Now in production, Color Wonder® is a bestseller worldwide, with nearly 40 percent of Japanese sales coming from this product alone. Managers received feedback from the market that the pens in the kits were lasting longer than the paper, so the supply chain responded by creating separate paper packets so consumers may purchase just the paper after the initial pages in the kit are used. The result of this action has had a ripple effect on the demand for markers, which is now lower, since consumers are buying fewer full kits but more Color Wonder® books, so the supply chain and production had to adjust once again.
Another major challenge is the assembly of kits whose components are derived from diverse supply chains and assembled into finished products in the company's LVIP plant. An example is the popular Washable Deluxe Painting Kit®. The kit consists of paints and watercolors, paintbrushes, smocks for the artist, and sponges for special effects. The company wants to expand sales into the growing Asian market. The kit's paints and watercolors are made by Crayola in the United States, but the paintbrushes and sponges come from China and the smocks come from Vietnam. Labor costs for assembling the kits in the United States is a significant component, so if Crayola wants to sell the kits internationally, it needs to explore whether it makes sense to keep the existing supply chain design in place, or make a change to begin producing the kits closer to the growth in its international customer base. The lynchpin of this decision is that all components (including paint and watercolor trays historically manufactured in the United States)Crayola, Washable Deluxe Painting Kit Craylis Cray 3 EA 8 FL 02. (236 ml) BOTTLES OF PAINT-ART SMOCK 16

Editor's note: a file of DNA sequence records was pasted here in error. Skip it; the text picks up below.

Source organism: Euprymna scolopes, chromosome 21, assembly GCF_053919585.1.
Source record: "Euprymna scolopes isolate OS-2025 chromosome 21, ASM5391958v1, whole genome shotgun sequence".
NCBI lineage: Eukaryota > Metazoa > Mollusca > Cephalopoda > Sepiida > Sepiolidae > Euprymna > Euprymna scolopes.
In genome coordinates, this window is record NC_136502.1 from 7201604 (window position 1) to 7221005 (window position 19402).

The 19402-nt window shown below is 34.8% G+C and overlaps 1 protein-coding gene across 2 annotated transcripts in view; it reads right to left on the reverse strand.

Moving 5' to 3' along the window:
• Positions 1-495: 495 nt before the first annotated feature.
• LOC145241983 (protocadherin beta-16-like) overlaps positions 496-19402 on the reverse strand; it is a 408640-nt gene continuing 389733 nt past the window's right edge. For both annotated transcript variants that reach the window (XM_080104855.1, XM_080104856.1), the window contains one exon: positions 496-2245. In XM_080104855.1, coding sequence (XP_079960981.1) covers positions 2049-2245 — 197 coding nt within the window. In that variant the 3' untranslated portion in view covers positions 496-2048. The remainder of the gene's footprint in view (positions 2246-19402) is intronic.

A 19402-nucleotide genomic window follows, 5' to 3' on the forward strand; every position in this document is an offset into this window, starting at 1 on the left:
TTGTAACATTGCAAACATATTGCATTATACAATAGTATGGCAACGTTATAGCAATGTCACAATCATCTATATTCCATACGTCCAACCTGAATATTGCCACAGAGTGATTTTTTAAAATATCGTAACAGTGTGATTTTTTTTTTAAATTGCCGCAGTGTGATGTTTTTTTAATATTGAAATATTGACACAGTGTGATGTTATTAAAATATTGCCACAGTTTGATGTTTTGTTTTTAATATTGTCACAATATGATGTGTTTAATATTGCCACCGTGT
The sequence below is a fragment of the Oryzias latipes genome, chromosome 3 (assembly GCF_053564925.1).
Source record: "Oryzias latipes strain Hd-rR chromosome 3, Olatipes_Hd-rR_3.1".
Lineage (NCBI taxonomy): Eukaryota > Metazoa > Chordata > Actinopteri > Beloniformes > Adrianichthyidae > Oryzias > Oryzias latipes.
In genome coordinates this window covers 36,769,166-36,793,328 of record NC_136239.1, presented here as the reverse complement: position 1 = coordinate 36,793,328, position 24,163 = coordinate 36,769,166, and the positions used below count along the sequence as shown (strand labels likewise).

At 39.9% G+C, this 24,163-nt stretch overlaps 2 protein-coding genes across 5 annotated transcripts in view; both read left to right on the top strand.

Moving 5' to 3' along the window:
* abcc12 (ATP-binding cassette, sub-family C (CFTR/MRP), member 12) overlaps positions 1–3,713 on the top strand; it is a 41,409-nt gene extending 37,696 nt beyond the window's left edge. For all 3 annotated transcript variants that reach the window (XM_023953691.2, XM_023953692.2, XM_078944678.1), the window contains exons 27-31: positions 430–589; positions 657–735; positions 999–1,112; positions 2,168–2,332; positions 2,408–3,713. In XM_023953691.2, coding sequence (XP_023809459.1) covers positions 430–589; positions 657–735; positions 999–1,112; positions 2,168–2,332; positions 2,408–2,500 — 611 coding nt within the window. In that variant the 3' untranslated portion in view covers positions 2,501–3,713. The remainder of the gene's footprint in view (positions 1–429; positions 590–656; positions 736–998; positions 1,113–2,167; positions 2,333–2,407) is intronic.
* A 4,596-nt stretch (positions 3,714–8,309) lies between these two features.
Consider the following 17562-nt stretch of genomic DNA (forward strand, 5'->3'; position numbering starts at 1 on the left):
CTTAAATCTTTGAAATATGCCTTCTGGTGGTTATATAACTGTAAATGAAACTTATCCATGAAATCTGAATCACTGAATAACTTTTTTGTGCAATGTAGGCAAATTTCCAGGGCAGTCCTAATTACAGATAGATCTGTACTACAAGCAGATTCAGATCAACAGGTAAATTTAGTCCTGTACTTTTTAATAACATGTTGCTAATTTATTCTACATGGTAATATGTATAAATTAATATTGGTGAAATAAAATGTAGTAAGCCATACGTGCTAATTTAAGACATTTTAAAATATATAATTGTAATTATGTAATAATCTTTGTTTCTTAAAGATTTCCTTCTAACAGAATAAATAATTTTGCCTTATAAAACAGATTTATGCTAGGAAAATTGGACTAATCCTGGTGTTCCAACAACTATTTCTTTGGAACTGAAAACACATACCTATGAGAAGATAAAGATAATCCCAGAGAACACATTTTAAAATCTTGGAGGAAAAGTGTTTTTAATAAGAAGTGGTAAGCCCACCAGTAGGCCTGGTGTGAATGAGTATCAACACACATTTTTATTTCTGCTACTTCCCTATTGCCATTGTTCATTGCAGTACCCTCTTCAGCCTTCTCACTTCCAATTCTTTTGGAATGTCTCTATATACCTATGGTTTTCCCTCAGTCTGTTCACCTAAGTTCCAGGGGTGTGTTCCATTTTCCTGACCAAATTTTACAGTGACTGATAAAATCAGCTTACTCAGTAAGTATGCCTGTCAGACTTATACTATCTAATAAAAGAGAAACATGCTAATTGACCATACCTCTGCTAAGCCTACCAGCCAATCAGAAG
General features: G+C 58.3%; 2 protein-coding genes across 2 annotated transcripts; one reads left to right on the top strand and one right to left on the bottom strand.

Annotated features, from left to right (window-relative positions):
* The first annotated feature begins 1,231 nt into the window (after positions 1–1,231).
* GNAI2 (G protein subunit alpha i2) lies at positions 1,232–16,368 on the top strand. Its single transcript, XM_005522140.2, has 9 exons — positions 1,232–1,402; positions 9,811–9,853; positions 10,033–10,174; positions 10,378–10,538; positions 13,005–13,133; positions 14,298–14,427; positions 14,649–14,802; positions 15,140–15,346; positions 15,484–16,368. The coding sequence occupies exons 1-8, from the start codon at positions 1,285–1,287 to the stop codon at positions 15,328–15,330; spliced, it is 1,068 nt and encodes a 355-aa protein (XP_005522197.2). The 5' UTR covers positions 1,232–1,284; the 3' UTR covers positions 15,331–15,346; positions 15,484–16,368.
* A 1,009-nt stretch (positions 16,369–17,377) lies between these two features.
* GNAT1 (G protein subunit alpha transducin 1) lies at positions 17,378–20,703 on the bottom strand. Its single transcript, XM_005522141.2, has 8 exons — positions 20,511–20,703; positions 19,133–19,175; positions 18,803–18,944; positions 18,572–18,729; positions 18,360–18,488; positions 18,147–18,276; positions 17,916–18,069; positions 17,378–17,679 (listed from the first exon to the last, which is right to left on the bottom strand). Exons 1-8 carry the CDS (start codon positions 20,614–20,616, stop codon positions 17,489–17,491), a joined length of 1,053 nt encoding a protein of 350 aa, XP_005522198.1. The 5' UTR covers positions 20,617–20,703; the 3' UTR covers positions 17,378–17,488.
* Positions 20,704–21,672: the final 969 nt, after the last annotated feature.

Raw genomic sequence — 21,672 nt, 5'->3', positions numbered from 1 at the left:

need to be made in Asia to make production efficient, and minimize duties and lead times. By producing the entire product-including its components and packaging-in Asia, Crayola is able to optimize its delivered cost to the markets. Producing this product in the United States and shipping it to Asia would be an impediment because of cost and lead time challenges.


QUESTIONS

1. Describe the text's four external and internal pressures on supply chain design as they relate to Crayola's supply chains for Color Wonder® and the Washable Deluxe Painting Kit®.

2. Review the strategic implications of supply chains as described in the text. Does Crayola have efficient or responsive supply chains, or both? Explain your position.

3. Regarding the design of the Washable Deluxe Painting Kit® supply chain, Crayola must evaluate the strategy of next-shoring in Asia or retaining an existing network that involves the assembly of the kits in the United States. Compare and contrast these two supply chain designs from the perspective of the decision factors and pitfalls for outsourcing discussed in the text.

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Related Book For  answer-question

Operations Management Processes And Supply Chains

ISBN: 9781292409863

13th Global Edition

Authors: Lee Krajewski, Naresh Malhotra, Larry Ritzman